While adult stem cells have a political advantage over embryonic stem cells, in that there is not a controversy of harvesting the stem cells from an embryo, adult stem cells are much harder to obtain from the body, much harder to culture, and often already have changed properties that impede them from developing into other types of cells. Embryonic stem cells, however, can multiply indefinitely and can form any type of cell in the body. This is why embryonic stem cells are much more powerful than adult stem cells, and why they are needed.
A prominent concern in today’s research is the rejection of stem cells by the immune system. This is one advantage that induced-pluripotent stem cells have (adult cells genetically changed back to their embryonic state)—they can be harvested from the individual and put back in the individual, so there is no concern of immune system rejection. However, this process is extremely costly and takes time. If a patient needs a graft right away, this process will not work. Patients can be immunologically matched if they have the same histocompatibility complex (MHC), and they body won’t reject the cells.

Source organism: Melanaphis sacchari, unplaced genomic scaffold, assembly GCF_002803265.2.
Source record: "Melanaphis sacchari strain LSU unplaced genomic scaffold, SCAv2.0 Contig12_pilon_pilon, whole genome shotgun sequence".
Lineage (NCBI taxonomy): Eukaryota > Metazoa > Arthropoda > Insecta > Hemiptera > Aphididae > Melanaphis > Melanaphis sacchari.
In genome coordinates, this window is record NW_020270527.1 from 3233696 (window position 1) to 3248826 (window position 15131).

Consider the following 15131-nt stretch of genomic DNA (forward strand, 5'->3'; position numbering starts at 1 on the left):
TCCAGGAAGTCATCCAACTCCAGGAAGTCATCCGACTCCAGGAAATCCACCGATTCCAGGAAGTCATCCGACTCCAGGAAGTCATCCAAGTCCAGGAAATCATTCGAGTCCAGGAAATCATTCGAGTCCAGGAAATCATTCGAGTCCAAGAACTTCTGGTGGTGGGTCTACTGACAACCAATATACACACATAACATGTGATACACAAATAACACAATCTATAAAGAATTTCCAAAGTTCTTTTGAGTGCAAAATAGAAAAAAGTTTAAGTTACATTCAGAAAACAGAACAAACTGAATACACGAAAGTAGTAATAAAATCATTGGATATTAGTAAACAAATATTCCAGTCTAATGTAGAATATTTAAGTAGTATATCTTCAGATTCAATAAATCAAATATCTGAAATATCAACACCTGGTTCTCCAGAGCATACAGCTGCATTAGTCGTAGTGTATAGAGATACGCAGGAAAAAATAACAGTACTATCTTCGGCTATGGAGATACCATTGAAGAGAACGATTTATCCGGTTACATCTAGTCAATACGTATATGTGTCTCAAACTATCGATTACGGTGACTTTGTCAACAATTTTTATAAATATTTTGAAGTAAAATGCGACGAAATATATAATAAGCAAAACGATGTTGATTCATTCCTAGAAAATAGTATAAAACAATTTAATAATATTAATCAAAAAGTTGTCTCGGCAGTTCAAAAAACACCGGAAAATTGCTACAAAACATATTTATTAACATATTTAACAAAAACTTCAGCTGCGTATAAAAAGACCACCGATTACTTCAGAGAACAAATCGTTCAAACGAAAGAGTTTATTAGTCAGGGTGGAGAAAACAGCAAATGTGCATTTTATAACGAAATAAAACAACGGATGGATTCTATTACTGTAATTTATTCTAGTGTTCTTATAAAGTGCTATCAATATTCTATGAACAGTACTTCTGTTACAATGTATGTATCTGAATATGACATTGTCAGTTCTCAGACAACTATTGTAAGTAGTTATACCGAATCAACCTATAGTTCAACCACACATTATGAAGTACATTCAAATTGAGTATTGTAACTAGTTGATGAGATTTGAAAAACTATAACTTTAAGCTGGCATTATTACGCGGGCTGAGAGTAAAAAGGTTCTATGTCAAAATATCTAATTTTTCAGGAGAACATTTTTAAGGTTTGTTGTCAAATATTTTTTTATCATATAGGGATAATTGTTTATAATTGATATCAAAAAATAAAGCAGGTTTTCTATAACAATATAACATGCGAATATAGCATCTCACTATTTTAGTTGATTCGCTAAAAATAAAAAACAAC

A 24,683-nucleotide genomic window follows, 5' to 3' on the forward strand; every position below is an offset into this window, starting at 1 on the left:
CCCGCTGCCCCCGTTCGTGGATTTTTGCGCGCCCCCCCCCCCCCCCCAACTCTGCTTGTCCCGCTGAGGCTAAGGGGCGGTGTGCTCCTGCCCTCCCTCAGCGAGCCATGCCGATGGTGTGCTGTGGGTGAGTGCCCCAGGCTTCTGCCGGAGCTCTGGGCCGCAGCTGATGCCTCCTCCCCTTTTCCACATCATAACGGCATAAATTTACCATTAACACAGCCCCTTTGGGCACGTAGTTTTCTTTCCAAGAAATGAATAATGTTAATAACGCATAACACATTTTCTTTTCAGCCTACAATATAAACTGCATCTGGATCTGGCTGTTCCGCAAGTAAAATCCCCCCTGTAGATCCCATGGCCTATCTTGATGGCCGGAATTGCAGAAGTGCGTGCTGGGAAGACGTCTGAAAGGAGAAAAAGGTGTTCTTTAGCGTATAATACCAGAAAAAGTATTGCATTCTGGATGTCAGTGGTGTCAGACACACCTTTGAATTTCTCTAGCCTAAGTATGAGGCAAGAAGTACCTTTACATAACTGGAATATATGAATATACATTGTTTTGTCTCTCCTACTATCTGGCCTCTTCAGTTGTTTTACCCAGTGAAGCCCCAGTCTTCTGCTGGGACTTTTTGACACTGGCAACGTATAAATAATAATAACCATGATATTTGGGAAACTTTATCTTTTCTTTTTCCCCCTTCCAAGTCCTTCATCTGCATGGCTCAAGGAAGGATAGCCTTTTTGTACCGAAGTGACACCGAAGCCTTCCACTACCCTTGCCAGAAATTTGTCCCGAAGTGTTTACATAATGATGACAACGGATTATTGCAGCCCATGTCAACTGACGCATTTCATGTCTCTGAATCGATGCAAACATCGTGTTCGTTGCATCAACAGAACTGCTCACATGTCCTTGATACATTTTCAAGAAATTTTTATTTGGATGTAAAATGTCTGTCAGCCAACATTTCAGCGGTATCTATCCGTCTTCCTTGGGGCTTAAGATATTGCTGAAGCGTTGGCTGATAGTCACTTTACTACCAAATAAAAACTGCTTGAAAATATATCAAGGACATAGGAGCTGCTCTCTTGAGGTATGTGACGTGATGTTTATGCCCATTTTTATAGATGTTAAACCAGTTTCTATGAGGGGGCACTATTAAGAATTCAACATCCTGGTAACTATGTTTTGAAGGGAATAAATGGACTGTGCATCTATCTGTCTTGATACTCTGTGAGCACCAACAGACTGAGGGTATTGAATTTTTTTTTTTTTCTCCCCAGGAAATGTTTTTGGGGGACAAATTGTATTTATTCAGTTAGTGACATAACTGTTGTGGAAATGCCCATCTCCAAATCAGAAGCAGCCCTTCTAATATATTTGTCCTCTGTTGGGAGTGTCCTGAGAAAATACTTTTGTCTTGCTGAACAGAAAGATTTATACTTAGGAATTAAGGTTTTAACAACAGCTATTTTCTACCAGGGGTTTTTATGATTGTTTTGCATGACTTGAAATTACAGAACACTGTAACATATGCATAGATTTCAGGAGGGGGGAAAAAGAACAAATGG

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Stem Cells Part 2 by Erin is licensed under a Creative Commons Attribution-ShareAlike 4.0 International License.